Re-Drying A Few Wet Pieces to Speed Production

One way to dry loads of lumber more quickly is to separate out the few still-wet pieces for a second pass through the kiln. June 13, 2014

I have heard recently that some kiln operations are using an in-line moisture meter to detect the wet lumber. As they are drying hardwoods, they set it at 8.5% MC maximum. The kiln operator is supposed to get all the lumber below this value, but he is allowed up to 3% that the meter indicates is wet. When they have enough wet lumber, then they re-dry this lumber. I can see that this is going to reduce kiln time slightly, especially for quartersawn or for a pack that is wet and should not be in the kiln with all the dry lumber or just because. I can see that they must think that shortening the kiln time saves more than the expense of re-drying. As I have never heard of this before, I would like to hear comments.

Forum Responses
(Commercial Kiln Drying Forum)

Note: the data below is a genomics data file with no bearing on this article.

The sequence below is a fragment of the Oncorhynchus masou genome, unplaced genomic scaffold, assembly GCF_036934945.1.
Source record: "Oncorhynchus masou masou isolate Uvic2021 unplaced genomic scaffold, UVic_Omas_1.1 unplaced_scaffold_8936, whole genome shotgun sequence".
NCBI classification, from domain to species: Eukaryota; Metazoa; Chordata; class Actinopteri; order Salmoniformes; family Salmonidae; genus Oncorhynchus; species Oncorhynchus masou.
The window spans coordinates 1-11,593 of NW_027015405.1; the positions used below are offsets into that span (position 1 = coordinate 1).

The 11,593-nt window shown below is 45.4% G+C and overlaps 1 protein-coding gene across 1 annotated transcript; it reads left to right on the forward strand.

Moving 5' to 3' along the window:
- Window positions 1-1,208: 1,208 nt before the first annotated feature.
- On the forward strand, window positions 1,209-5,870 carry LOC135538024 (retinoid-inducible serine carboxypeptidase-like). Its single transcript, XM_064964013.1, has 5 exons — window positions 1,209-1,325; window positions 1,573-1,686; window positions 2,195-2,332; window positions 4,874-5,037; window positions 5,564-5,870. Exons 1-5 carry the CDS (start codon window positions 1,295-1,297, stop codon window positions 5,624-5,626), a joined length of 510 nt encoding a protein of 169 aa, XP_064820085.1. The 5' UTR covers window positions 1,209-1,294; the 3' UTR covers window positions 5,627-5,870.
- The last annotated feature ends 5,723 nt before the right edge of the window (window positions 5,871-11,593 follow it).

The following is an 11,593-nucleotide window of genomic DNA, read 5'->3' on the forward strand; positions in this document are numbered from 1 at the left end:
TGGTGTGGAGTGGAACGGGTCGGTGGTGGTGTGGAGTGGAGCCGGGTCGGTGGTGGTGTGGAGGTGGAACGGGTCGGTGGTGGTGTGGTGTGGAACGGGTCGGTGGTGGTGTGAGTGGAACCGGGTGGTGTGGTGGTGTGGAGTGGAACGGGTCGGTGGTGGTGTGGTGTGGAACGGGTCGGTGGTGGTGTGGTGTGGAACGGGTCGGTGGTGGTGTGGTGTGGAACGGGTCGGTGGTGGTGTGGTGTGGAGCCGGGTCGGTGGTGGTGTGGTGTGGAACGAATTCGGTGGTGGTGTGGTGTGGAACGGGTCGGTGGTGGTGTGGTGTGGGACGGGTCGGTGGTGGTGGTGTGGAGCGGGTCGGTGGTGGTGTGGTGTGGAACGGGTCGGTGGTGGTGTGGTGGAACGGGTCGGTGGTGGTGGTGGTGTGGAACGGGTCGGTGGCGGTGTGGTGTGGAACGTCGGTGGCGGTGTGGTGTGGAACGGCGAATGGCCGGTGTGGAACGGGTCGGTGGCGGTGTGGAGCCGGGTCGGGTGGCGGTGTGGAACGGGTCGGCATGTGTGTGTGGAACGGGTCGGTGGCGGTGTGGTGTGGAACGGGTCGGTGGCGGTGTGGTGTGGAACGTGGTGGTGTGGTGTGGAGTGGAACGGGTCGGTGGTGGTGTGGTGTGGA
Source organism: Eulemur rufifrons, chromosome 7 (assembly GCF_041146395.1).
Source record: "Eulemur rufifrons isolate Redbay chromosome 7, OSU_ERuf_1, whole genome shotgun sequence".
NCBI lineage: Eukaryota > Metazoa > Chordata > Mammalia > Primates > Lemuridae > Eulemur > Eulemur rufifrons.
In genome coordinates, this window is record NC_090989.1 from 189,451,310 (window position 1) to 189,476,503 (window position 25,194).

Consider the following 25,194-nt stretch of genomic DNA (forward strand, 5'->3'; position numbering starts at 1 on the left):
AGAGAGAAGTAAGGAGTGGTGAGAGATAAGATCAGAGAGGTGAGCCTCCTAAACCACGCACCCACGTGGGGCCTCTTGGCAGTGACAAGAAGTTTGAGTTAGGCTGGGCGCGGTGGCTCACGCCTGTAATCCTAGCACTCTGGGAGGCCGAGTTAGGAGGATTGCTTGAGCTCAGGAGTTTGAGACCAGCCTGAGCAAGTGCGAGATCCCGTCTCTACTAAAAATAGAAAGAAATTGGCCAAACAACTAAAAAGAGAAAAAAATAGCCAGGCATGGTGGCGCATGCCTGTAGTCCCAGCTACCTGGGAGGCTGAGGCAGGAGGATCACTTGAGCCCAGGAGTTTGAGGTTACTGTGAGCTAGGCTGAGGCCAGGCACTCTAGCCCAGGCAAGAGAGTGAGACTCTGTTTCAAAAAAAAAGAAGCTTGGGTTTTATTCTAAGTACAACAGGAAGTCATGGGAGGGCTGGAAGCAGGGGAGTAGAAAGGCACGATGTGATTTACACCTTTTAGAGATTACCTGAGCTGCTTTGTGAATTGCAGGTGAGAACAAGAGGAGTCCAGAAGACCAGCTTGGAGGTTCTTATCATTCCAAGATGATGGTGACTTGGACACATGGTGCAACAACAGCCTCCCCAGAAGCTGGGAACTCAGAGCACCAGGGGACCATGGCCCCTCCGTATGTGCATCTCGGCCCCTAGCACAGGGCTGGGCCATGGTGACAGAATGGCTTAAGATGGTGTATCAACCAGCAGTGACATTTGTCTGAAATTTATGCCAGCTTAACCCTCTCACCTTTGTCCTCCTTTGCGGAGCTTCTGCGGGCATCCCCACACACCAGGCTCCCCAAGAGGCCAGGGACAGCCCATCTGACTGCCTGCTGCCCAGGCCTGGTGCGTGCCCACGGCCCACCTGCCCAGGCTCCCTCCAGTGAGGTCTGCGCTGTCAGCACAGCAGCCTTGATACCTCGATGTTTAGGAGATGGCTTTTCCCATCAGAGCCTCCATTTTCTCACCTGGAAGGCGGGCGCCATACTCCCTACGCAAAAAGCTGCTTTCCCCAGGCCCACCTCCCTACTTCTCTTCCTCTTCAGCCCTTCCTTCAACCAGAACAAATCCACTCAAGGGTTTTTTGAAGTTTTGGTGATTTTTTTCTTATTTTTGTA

From Gene Wengert, forum technical advisor:
I have seen this done with softwoods from time to time, but I have only seen it with hardwoods twice and both were recent. I have seen a lot of hardwood operations that do produce a little wet lumber (by accident), but it is rare that an in-line meter is used to pull any wet lumber for re-drying. I think that what you describe is a step in the right direction. I do not know if 3% is the magic number (costs are different for each operation), but 3% seems reasonable.

Perhaps equally important in such an operation is to provide the kiln operator with a measure of the variation of MC. Variation and average MC are both important. One measure of variation is the Standard Deviation (SD). A good drying operation will be at SD = 0.6 or less. Incidentally, when re-drying, start the kiln with an EMC that is halfway between the highest MC and the target MC. Example: Highest MC is 15%; target is 7%. Start at 11% EMC, but without steam or water injection. Use the water in the lumber to maintain the EMC. Start at 120 F or maybe 130 F dry-bulb.

From contributor W:
A few years ago one of our customers, a large Eastern White Pine mill, conducted a detailed analysis and test runs to find that right percentage of wets and it worked out to be 3%. Interestingly, the wets would only take a day when recycled through the kiln but added at least three-four days to the kiln cycle. Smaller mills who manually stack and unstack lumber often give pinless meters to the guys unstacking lumber and they catch most of the wets. They don't check every piece but can tell by feel and sight which ones need to be checked.